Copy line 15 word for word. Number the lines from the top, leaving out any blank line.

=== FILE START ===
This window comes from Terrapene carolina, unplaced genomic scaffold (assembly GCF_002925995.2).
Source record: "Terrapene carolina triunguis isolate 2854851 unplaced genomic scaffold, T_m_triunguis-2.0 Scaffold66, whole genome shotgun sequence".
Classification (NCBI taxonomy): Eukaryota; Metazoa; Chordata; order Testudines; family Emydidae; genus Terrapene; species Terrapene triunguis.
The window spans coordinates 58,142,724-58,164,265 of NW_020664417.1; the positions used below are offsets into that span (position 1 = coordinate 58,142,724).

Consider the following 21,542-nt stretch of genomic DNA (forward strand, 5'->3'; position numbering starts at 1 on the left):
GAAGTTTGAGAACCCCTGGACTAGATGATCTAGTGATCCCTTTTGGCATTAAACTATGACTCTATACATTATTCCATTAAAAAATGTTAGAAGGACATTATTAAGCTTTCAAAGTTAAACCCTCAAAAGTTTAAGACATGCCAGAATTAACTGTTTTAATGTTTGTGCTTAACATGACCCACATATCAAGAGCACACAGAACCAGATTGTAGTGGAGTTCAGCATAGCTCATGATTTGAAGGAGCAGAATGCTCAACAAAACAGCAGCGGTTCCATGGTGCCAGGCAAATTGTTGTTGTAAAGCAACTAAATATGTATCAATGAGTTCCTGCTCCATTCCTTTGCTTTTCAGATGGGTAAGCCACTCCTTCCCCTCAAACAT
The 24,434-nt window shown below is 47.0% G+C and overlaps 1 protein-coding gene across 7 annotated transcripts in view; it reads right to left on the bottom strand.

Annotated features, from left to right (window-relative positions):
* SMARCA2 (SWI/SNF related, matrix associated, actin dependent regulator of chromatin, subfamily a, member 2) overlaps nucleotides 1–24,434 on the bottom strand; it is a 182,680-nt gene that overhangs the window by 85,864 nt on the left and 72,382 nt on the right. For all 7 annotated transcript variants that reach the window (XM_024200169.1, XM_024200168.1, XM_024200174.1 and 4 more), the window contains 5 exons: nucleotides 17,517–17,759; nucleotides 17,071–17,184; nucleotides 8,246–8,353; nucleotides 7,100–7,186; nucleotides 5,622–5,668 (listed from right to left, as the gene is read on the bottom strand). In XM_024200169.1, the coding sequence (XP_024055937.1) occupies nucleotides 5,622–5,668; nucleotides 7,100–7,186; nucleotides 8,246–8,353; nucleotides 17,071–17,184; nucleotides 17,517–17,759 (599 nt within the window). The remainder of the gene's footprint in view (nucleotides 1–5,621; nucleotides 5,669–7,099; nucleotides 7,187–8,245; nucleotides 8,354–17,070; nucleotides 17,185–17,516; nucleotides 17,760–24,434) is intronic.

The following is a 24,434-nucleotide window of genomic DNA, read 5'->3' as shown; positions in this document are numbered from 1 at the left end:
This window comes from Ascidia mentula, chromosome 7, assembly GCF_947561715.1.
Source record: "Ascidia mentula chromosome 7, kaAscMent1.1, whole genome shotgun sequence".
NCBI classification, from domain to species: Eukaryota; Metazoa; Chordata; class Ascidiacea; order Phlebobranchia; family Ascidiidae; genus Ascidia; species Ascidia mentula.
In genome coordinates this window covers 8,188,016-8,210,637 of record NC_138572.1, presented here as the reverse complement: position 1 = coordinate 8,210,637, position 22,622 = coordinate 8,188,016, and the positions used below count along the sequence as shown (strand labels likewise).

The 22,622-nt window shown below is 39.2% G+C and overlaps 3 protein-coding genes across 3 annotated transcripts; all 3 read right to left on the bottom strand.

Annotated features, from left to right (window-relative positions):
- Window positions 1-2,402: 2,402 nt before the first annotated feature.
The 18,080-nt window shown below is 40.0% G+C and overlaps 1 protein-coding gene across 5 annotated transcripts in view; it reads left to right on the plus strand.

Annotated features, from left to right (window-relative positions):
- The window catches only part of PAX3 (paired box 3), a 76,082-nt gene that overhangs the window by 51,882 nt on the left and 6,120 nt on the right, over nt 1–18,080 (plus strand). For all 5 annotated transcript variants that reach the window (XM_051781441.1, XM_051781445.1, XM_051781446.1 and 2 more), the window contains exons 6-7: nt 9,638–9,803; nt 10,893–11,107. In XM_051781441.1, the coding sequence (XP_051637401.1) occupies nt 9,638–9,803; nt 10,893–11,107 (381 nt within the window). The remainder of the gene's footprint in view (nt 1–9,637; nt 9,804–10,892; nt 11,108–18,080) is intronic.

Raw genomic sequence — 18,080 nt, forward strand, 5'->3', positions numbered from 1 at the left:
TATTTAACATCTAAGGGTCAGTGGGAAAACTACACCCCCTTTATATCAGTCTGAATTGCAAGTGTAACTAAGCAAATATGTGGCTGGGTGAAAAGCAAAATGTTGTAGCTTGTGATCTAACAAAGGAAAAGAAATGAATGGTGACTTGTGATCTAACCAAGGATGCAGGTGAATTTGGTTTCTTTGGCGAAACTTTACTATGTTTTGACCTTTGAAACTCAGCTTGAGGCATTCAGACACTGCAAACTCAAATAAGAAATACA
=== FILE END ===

The 22,622-nt window shown below is 39.2% G+C and overlaps 3 protein-coding genes across 3 annotated transcripts; all 3 read right to left on the bottom strand.